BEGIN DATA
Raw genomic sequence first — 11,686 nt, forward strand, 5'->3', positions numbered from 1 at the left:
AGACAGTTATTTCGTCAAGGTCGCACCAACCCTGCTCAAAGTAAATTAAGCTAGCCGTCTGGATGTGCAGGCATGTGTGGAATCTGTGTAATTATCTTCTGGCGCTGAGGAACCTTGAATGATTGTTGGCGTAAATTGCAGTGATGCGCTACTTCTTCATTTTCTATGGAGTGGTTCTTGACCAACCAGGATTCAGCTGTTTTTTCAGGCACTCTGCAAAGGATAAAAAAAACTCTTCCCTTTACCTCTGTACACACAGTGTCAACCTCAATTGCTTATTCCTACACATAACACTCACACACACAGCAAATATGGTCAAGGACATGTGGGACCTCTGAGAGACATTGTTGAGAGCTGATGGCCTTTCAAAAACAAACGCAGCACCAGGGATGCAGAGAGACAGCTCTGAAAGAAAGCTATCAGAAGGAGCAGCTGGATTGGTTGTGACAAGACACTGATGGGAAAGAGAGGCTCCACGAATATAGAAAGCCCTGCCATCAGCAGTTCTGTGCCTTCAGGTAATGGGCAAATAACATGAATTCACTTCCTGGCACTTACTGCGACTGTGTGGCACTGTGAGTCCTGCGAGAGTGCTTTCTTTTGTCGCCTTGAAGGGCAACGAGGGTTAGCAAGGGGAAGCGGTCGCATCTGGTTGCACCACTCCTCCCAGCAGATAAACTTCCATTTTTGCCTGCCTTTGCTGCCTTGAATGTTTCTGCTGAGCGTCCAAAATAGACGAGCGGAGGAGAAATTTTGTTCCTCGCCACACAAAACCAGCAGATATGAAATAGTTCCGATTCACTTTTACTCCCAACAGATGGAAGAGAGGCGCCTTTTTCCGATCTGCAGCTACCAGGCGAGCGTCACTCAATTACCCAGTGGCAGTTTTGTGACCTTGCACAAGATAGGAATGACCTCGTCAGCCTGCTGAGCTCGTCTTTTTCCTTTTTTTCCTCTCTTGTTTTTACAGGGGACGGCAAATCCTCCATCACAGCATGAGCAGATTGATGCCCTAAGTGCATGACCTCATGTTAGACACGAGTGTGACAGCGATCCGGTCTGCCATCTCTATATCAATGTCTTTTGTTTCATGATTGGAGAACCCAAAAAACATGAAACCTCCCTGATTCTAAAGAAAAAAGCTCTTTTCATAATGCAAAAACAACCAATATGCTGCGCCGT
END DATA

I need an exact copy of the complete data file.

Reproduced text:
Raw genomic sequence first — 11,686 nt, forward strand, 5'->3', positions numbered from 1 at the left:
AGACAGTTATTTCGTCAAGGTCGCACCAACCCTGCTCAAAGTAAATTAAGCTAGCCGTCTGGATGTGCAGGCATGTGTGGAATCTGTGTAATTATCTTCTGGCGCTGAGGAACCTTGAATGATTGTTGGCGTAAATTGCAGTGATGCGCTACTTCTTCATTTTCTATGGAGTGGTTCTTGACCAACCAGGATTCAGCTGTTTTTTCAGGCACTCTGCAAAGGATAAAAAAAACTCTTCCCTTTACCTCTGTACACACAGTGTCAACCTCAATTGCTTATTCCTACACATAACACTCACACACACAGCAAATATGGTCAAGGACATGTGGGACCTCTGAGAGACATTGTTGAGAGCTGATGGCCTTTCAAAAACAAACGCAGCACCAGGGATGCAGAGAGACAGCTCTGAAAGAAAGCTATCAGAAGGAGCAGCTGGATTGGTTGTGACAAGACACTGATGGGAAAGAGAGGCTCCACGAATATAGAAAGCCCTGCCATCAGCAGTTCTGTGCCTTCAGGTAATGGGCAAATAACATGAATTCACTTCCTGGCACTTACTGCGACTGTGTGGCACTGTGAGTCCTGCGAGAGTGCTTTCTTTTGTCGCCTTGAAGGGCAACGAGGGTTAGCAAGGGGAAGCGGTCGCATCTGGTTGCACCACTCCTCCCAGCAGATAAACTTCCATTTTTGCCTGCCTTTGCTGCCTTGAATGTTTCTGCTGAGCGTCCAAAATAGACGAGCGGAGGAGAAATTTTGTTCCTCGCCACACAAAACCAGCAGATATGAAATAGTTCCGATTCACTTTTACTCCCAACAGATGGAAGAGAGGCGCCTTTTTCCGATCTGCAGCTACCAGGCGAGCGTCACTCAATTACCCAGTGGCAGTTTTGTGACCTTGCACAAGATAGGAATGACCTCGTCAGCCTGCTGAGCTCGTCTTTTTCCTTTTTTTCCTCTCTTGTTTTTACAGGGGACGGCAAATCCTCCATCACAGCATGAGCAGATTGATGCCCTAAGTGCATGACCTCATGTTAGACACGAGTGTGACAGCGATCCGGTCTGCCATCTCTATATCAATGTCTTTTGTTTCATGATTGGAGAACCCAAAAAACATGAAACCTCCCTGATTCTAAAGAAAAAAGCTCTTTTCATAATGCAAAAACAACCAATATGCTGCGCCGT